union a{
  uint16_t b;
  uint32_t c;
  char d[ 4  ];

a A = { 0xFFFF };

Initialising the smaller type of a union with unequal sized members means you can only safely access d upto d[sizeof(b)-1], and c cannot be touched at all.
Whereas if c or d is the active member, reading the others is fine.

The active member is the last written to member:
Quote from: C++99: 9.5 class.union
In a union, at most one of the non-static data members can be active at any time, that is, the value of at
most one of the non-static data members can be stored in a union at any time.

1058  Using Arduino / Programming Questions / Re: "objdump --source" doesn't intermix source code on: April 15, 2013, 06:33:23 am
Hmm, I just tested my v1.5.1r2 and it does add the source, but my 1.0.4 does not. Very strange!
Maybe one of the new compiler/linker options prematurely removes symbols necessary to produce the output.
1059  Using Arduino / Programming Questions / Re: which C++, and is there a specification of just how the IDE tries to "help" one? on: April 13, 2013, 09:45:28 pm
The arduino IDE uses old software, and C++11 is not really at all supported, just a few experimental tidbits:

You can write your own main, then you don't need setup() and loop(). Just remember to call init() before you use certain Arduino specific features like delay() or millis().

The IDE adding stuff is the price we pay for ease of use. Atmel studio 6 supports gcc 4.6.x, might even be 4.7.x now; and has c++11 support.

If multiple declarations are causing errors ( declared in header, defined in sketch ), inside the sketch just wrap you function declarations in #if blocks that never get entered, then the IDE will see them, but the compiler won't.
1060  Using Arduino / Programming Questions / Re: #define vs. static const on: April 13, 2013, 02:17:13 am
Remember, const isn't always a compile time constant.

If you really have constant values, and and want to guarantee they are compile time constants: simply use an enum.
Then the values aren't cast if the datatypes don't match, they will be natural type of the L-Value.

  EPROM = 0xB600,  //EEPROM Location
  EXTRAM2 = 0xB800,  //EXTRAM Location
  LCD_CTL = 0x3000,  //Control register of LCD
  LCD_DATA = 0x3001, //Data register of LCD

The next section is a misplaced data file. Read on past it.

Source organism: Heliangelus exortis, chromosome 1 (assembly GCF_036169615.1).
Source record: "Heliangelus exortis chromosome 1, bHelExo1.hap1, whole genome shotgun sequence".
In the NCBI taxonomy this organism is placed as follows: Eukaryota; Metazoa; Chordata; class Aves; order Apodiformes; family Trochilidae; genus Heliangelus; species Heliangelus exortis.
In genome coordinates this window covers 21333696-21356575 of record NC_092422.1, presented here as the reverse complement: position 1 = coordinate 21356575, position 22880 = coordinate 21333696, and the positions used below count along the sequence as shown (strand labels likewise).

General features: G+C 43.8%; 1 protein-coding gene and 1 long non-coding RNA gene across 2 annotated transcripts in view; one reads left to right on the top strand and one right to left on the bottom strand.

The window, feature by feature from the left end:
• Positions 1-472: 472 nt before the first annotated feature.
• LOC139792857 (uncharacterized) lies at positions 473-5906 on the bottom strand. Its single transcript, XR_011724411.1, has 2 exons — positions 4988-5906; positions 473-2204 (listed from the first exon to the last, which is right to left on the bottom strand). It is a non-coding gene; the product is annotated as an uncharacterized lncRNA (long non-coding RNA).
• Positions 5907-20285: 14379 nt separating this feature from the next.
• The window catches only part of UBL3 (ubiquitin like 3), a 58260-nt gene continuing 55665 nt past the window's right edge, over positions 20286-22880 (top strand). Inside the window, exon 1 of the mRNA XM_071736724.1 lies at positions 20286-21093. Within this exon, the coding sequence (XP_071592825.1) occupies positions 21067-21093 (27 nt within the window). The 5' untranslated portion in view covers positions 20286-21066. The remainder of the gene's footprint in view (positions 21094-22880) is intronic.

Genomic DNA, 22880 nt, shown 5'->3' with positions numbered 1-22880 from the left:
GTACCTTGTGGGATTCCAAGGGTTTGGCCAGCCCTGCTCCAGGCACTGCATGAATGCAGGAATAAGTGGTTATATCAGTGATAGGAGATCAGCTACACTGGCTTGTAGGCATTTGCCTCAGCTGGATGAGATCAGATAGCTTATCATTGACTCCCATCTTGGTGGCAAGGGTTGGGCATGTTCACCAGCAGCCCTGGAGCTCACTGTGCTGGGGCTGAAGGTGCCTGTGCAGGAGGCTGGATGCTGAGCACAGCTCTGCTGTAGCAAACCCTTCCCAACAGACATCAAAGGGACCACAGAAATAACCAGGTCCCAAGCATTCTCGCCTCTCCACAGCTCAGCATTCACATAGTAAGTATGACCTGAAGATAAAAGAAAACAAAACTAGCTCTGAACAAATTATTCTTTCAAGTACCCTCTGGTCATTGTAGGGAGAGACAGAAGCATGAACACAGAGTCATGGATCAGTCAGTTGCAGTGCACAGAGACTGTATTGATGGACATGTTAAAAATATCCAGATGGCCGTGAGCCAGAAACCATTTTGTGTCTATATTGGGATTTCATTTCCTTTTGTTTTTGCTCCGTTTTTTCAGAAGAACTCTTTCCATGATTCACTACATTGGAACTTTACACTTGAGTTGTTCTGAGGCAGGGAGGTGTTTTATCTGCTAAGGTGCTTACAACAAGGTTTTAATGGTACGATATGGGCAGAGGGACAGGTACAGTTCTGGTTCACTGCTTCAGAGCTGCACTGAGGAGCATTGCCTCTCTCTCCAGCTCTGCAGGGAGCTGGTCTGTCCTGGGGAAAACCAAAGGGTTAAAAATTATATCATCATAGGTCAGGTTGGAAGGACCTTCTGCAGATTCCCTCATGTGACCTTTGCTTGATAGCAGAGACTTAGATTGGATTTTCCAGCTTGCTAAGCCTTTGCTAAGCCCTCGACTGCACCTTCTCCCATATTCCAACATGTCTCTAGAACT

HIRAM = 0xBFFF ,   //Highest address for 32k * 8 RAM
1061  Using Arduino / Programming Questions / Re: TASKS on: April 12, 2013, 09:15:37 am
You keep asking the same questions, is there some more info you want to provide so more concise answers can be given?

PLC C programming
Real Time programming
1062  Using Arduino / Programming Questions / Re: Update LCD display when potentiometer changes on: April 11, 2013, 07:35:52 pm
A trick a lot of people use with various displays is,
You need to display a max of 3 chars ( 100? ) so if the number is less than 100 add a space at the end, if less than 10 add two spaces. Might save tracking numbers.

This is easy to do if you concatenate your string before printing. (itoa)
1063  Using Arduino / Programming Questions / Re: Set Contents of Struct After Initialization on: April 10, 2013, 09:22:31 pm
It is fine how you have it there. Seems there is some conflicting code you haven't posted.

Do you have this line below anywhere?
String options[50];
1064  Using Arduino / Programming Questions / Re: Compile err: not declared in this scope on: April 10, 2013, 08:43:42 pm
An arduino IDE quirk requires the sketch to include all additional libraries that any library may include.

Just add #include <I2C.h> to the sketch also.
1065  Using Arduino / Programming Questions / Re: Function fails with passed in variable, but works if set manually. on: April 10, 2013, 08:34:52 pm
I really believe it's a compiler issue.

Because your flasharray is an array of progmem pointers, not data. You must use pgm_read_word to retrieve the pointer.


This is reading the i'th value in sram, you placed the data in PROGMEM. I can see that it works on occasion for you ( and my test ), but it is still wrong.

Use this:
Serial.println((__FlashStringHelper*) pgm_read_word( &flashArray[i] ) );

Or change your flasharray to this ( no PROGMEM ):

const char * flashArray[] = { string1, string2, string3 };